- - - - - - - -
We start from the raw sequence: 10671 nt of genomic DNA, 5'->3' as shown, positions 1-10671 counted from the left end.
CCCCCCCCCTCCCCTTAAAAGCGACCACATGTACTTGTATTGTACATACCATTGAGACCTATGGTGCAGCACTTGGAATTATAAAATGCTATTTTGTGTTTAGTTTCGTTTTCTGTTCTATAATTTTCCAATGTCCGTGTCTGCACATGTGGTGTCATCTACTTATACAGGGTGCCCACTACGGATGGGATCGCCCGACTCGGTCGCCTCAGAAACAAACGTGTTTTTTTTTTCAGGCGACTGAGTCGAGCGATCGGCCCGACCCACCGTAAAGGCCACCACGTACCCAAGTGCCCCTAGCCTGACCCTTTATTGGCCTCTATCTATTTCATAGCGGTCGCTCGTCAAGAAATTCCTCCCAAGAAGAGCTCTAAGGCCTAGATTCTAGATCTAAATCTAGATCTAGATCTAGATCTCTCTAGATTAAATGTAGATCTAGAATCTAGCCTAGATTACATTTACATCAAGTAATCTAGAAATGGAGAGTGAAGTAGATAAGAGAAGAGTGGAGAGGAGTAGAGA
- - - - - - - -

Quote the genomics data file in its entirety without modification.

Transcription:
We start from the raw sequence: 10671 nt of genomic DNA, 5'->3' as shown, positions 1-10671 counted from the left end.
CCCCCCCCCTCCCCTTAAAAGCGACCACATGTACTTGTATTGTACATACCATTGAGACCTATGGTGCAGCACTTGGAATTATAAAATGCTATTTTGTGTTTAGTTTCGTTTTCTGTTCTATAATTTTCCAATGTCCGTGTCTGCACATGTGGTGTCATCTACTTATACAGGGTGCCCACTACGGATGGGATCGCCCGACTCGGTCGCCTCAGAAACAAACGTGTTTTTTTTTTCAGGCGACTGAGTCGAGCGATCGGCCCGACCCACCGTAAAGGCCACCACGTACCCAAGTGCCCCTAGCCTGACCCTTTATTGGCCTCTATCTATTTCATAGCGGTCGCTCGTCAAGAAATTCCTCCCAAGAAGAGCTCTAAGGCCTAGATTCTAGATCTAAATCTAGATCTAGATCTAGATCTCTCTAGATTAAATGTAGATCTAGAATCTAGCCTAGATTACATTTACATCAAGTAATCTAGAAATGGAGAGTGAAGTAGATAAGAGAAGAGTGGAGAGGAGTAGAGA